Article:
38% of Spaniards have obtained a salary increase in the last twelve months, according to data obtained from a survey carried out by the Infojobs employment portal. This, however, has not helped most of these workers to improve their living conditions, since runaway inflation has devoured that increase and has even taken a bite out of the previous salary.
As a consequence, Spaniards would have lost, on average, 5% of purchasing power in the last year despite receiving salary increases, according to data from the Organization for Economic Cooperation and Development (OECD).
Moderate rises, triggered inflation. The data from the aforementioned survey indicates that the salary increases that Spaniards have achieved in the last year range between 1% and 5% of their salary, in many cases insufficient to face a general increase in the prices of consumer products. consumption that in July reached 10.8%, annual maximum.
In fact, 60% of those surveyed who have achieved this salary increase say that, even so, they have lost purchasing power, compared to 26% who indicate that it has only served to maintain it and 12% who affirm that it has increased it. The latter are usually workers with net monthly income of more than 2,000 euros or young professionals who have fewer family responsibilities, according to InfoJobs.
The data compiled by the employment portal coincides, more or less, with that collected by the July Collective Agreement Statistics of the Ministry of Labor, which reflected that salaries have only grown by 2.56% so far this year, a rise that under normal circumstances would be good news, but with inflation at 10.8% it is worrying.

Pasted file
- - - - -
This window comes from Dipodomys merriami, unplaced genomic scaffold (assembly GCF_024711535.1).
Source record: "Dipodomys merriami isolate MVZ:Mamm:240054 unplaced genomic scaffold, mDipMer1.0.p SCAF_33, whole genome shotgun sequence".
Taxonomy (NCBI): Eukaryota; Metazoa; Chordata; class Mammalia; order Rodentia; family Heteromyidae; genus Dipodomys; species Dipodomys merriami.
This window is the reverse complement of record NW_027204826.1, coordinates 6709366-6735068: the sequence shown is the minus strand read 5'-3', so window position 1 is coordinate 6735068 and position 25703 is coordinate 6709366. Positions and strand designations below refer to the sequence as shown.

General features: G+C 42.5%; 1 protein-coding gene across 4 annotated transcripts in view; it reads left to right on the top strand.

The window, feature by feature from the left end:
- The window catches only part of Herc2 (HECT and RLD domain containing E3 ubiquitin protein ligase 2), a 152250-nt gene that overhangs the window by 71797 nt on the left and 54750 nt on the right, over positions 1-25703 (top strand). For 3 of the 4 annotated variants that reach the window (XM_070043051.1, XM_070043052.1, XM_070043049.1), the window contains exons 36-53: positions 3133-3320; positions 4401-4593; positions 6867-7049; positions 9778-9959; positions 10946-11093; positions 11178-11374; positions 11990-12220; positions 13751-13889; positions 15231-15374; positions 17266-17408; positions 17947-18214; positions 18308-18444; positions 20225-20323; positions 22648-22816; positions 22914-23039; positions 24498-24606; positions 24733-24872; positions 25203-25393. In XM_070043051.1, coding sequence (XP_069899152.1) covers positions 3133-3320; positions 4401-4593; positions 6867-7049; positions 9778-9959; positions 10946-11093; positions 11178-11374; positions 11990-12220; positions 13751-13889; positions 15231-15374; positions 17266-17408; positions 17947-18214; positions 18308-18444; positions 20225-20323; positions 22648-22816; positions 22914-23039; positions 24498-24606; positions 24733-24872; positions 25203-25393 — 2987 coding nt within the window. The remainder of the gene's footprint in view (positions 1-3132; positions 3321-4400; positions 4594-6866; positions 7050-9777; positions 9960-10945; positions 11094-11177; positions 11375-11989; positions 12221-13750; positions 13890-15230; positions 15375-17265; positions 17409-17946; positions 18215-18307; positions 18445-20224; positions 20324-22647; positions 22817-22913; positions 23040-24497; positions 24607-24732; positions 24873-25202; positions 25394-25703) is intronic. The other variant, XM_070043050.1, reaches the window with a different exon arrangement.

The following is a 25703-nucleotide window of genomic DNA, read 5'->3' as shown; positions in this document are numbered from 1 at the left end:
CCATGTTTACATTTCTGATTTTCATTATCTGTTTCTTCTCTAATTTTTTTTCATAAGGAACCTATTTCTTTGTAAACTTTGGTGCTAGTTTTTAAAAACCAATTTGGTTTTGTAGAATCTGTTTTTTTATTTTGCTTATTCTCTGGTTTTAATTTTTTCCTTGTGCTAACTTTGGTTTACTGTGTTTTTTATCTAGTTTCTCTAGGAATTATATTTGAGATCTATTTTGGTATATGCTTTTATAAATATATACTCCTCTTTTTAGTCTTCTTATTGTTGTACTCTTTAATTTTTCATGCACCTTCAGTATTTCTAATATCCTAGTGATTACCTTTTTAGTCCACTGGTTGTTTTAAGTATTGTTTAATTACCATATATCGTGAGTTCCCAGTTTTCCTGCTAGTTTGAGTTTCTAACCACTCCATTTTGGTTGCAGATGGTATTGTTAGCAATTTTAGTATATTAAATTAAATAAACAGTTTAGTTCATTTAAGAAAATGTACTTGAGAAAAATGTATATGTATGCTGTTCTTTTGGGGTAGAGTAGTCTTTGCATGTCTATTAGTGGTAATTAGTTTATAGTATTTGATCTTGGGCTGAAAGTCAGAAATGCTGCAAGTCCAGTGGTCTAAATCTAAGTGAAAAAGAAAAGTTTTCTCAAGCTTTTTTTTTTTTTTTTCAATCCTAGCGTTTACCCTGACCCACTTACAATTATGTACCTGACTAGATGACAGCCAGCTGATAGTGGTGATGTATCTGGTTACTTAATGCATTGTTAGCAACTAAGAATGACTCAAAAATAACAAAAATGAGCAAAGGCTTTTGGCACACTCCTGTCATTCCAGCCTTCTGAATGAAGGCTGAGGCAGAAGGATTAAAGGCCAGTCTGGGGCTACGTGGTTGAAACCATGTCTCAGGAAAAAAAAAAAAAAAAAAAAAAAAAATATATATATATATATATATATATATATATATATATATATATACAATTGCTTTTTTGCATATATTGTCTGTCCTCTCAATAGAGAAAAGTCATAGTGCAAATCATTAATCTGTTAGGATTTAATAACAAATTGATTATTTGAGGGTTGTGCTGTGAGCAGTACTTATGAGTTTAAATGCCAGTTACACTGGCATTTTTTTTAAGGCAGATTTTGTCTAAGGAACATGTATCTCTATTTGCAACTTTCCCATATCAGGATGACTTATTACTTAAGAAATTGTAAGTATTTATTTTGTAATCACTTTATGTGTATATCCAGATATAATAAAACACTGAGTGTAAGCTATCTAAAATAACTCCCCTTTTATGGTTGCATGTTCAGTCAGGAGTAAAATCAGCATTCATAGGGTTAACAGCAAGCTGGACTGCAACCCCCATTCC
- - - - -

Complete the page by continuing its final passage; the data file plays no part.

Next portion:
No salary increase. The InfoJobs report also includes the main reasons given by companies for rejecting requests for salary increases from their employees. The most used has to do, precisely, with inflation: the company cannot afford it because the general increase in prices has reduced profits.
Organizations also often refuse because a raise has already taken place recently, because no employee is going to receive a raise, or because the person is relatively new to the company. However, 30% of the professionals who have been denied salary increases by their companies say that the organization did not offer them any kind of justification.
No update by the IPC. Despite the fact that a significant number of Spaniards have received a salary increase in the last year, very few companies have agreed to it to compensate for the rise in the Consumer Price Index (CPI). Most have undertaken these salary increases because the professional’s experience or position warranted it (32%), because the increase in the Minimum Interprofessional Salary (SMI) decreed by the Government has forced them to do so (26%) or because of a job evaluation positive (17%). Only 4% have carried them out due to inflation.
A waste of time. The figures in the InfoJobs report are not all bad, since they assume that 40% of Spaniards have received a salary increase, although in the current economic context it is of little use to them. But they do attract attention because a few months ago another report, in this case from the international market research firm YouGov, indicated that only 20% of professionals in our country planned to ask for a salary increase in the following months.
Most of the respondents in that study indicated that they were not going to ask for a salary increase because they considered that it would be a waste of time, since there was no possibility that their employer would agree. In light of the new data, it seems that this pessimism was somewhat exaggerated, although it is also true that a not insignificant part of the increases carried out last year, 26%, have been motivated by the obligation imposed by the Government after increasing the SMI .
Image | Alvaro Bernal
George is Digismak’s reported cum editor with 13 years of experience in Journalism